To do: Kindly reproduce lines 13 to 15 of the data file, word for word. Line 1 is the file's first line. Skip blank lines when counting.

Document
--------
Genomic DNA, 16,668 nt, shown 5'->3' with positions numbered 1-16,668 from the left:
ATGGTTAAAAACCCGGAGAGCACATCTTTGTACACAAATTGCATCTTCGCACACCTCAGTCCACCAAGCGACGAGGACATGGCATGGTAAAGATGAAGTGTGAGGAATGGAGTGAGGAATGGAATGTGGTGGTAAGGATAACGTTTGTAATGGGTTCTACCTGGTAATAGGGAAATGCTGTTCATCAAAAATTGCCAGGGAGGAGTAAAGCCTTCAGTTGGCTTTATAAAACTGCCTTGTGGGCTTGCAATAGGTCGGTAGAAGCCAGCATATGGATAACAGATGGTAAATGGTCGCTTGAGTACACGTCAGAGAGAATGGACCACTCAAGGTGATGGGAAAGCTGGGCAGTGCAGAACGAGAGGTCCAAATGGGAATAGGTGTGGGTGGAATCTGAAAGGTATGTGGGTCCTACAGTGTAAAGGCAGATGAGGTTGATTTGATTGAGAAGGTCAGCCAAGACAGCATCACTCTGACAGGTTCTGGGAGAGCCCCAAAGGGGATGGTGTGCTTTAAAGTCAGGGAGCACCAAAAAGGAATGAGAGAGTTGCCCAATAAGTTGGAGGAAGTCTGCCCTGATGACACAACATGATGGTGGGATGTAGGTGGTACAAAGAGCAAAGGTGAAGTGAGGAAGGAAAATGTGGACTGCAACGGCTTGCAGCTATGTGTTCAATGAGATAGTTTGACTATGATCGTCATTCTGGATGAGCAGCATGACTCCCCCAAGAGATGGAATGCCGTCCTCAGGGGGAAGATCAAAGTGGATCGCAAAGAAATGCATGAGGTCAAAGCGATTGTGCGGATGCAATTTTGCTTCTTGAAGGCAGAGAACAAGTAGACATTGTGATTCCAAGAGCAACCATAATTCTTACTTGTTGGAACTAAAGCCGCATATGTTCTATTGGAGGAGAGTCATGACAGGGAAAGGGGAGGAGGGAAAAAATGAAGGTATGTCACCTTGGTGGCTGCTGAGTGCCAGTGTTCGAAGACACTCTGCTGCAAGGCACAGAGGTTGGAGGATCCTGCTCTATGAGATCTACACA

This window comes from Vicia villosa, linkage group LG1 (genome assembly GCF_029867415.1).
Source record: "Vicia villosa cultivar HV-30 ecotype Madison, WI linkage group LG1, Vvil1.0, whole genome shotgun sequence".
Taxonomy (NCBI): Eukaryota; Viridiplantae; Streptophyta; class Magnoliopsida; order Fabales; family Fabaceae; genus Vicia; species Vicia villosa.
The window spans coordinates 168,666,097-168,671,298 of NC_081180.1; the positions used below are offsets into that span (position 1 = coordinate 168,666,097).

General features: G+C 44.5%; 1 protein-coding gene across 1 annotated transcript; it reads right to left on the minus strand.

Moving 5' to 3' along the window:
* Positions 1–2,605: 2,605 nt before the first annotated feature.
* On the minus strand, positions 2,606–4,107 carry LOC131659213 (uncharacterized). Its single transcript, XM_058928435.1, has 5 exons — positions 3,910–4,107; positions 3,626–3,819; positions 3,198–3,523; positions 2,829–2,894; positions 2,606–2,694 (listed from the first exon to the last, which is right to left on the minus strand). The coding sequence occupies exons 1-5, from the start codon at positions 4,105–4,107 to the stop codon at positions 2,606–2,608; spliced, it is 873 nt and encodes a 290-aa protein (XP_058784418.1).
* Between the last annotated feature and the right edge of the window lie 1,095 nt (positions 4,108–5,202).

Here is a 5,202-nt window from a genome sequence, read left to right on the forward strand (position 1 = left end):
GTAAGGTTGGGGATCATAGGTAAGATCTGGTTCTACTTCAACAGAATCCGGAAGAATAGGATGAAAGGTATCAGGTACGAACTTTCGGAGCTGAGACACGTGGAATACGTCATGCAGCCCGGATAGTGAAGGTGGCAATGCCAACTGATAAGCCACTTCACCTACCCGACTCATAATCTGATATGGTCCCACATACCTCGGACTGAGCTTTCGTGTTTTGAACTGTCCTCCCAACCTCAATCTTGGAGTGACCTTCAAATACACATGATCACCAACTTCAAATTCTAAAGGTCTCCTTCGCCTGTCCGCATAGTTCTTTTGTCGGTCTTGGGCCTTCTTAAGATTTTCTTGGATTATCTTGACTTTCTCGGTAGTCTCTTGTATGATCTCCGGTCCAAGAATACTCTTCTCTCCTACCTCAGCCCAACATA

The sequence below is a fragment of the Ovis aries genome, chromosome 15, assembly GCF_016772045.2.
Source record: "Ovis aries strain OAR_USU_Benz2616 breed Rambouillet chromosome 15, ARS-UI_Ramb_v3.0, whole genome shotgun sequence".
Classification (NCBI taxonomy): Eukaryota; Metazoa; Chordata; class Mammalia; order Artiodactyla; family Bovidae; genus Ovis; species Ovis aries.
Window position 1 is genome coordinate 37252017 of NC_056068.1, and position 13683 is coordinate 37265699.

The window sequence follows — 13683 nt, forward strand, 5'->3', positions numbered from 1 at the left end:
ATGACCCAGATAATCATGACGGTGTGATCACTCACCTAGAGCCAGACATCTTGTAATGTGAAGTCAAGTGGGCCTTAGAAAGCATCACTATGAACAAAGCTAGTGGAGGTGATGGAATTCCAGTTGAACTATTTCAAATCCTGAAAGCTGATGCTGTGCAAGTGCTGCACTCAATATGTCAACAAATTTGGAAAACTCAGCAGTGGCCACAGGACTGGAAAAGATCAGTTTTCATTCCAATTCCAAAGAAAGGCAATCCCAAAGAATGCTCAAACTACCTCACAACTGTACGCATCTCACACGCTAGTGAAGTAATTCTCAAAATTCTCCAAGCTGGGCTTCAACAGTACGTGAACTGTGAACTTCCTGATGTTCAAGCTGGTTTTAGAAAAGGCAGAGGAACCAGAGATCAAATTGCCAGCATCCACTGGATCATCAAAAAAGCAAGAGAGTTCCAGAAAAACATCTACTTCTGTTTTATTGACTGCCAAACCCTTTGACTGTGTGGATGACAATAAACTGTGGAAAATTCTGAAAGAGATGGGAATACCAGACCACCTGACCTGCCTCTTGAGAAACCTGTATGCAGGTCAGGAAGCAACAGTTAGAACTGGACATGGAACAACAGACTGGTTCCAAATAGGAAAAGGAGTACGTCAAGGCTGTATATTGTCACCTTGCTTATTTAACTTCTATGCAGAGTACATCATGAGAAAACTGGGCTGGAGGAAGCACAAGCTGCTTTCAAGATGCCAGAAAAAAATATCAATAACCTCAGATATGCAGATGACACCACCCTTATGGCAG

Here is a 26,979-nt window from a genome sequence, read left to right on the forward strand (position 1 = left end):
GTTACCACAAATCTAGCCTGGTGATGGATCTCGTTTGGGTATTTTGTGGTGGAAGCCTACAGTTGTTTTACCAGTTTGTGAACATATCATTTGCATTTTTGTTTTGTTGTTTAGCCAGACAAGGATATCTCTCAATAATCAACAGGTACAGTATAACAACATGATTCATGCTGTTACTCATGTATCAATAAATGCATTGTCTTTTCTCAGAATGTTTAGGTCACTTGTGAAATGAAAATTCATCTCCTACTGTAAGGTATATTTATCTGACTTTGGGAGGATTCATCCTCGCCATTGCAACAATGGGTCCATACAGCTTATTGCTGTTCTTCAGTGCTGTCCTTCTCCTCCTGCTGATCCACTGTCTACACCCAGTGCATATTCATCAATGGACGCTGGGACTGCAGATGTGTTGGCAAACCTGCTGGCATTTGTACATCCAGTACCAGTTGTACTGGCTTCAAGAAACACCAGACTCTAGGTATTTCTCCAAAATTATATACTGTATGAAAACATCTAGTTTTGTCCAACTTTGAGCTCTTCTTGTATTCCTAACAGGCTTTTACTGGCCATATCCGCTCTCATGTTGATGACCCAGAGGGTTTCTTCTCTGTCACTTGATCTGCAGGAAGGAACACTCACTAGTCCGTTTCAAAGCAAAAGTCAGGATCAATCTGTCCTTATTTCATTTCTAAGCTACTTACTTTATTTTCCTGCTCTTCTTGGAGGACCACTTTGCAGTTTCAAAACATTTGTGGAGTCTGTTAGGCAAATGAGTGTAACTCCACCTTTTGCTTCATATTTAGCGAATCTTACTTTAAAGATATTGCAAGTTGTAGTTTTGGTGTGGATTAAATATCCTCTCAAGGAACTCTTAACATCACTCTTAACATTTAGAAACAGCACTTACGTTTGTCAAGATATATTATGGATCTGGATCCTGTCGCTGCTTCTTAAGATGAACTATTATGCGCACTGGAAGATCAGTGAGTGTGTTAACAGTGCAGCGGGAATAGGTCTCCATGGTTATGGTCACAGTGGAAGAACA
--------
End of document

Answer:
GTAAGGTTGGGGATCATAGGTAAGATCTGGTTCTACTTCAACAGAATCCGGAAGAATAGGATGAAAGGTATCAGGTACGAACTTTCGGAGCTGAGACACGTGGAATACGTCATGCAGCCCGGATAGTGAAGGTGGCAATGCCAACTGATAAGCCACTTCACCTACCCGACTCATAATCTGATATGGTCCCACATACCTCGGACTGAGCTTTCGTGTTTTGAACTGTCCTCCCAACCTCAATCTTGGAGTGACCTTCAAATACACATGATCACCAACTTCAAATTCTAAAGGTCTCCTTCGCCTGTCCGCATAGTTCTTTTGTCGGTCTTGGGCCTTCTTAAGATTTTCTTGGATTATCTTGACTTTCTCGGTAGTCTCTTGTATGATCTCCGGTCCAAGAATACTCTTCTCTCCTACCTCAGCCCAACATA

The sequence below is a fragment of the Ovis aries genome, chromosome 15, assembly GCF_016772045.2.
Source record: "Ovis aries strain OAR_USU_Benz2616 breed Rambouillet chromosome 15, ARS-UI_Ramb_v3.0, whole genome shotgun sequence".